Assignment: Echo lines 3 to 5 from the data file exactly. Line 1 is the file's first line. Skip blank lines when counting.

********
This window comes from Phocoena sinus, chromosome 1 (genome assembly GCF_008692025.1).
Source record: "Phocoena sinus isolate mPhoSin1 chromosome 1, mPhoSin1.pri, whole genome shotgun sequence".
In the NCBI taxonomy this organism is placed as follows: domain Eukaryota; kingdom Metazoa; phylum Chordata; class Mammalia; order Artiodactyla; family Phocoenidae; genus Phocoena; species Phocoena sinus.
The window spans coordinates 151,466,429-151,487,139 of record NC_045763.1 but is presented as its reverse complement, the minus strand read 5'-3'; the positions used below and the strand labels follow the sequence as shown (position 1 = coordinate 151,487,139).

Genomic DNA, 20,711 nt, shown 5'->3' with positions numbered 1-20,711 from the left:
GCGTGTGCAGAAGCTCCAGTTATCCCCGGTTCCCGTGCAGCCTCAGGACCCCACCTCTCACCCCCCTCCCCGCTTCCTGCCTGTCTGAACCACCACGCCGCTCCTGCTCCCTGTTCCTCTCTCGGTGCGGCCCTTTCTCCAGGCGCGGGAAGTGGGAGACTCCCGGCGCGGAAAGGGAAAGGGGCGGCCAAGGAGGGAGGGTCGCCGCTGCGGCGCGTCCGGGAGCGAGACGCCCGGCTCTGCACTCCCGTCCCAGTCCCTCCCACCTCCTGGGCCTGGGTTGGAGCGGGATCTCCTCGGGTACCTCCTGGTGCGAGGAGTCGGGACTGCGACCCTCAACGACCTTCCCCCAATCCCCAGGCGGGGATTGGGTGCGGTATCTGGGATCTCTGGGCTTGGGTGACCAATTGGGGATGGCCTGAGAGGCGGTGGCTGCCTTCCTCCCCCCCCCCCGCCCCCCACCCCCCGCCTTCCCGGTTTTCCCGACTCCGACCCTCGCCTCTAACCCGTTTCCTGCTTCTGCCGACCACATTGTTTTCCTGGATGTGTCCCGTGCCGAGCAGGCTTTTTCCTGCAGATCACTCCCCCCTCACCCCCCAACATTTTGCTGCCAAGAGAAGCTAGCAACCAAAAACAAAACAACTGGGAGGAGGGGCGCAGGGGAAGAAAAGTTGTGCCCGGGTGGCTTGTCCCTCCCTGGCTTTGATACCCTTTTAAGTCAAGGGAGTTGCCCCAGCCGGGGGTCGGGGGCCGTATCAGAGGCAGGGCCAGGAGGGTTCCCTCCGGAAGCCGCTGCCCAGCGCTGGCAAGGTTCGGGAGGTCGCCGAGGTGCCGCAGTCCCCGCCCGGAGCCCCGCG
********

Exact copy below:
In the NCBI taxonomy this organism is placed as follows: domain Eukaryota; kingdom Metazoa; phylum Chordata; class Mammalia; order Artiodactyla; family Phocoenidae; genus Phocoena; species Phocoena sinus.
The window spans coordinates 151,466,429-151,487,139 of record NC_045763.1 but is presented as its reverse complement, the minus strand read 5'-3'; the positions used below and the strand labels follow the sequence as shown (position 1 = coordinate 151,487,139).

Genomic DNA, 20,711 nt, shown 5'->3' with positions numbered 1-20,711 from the left: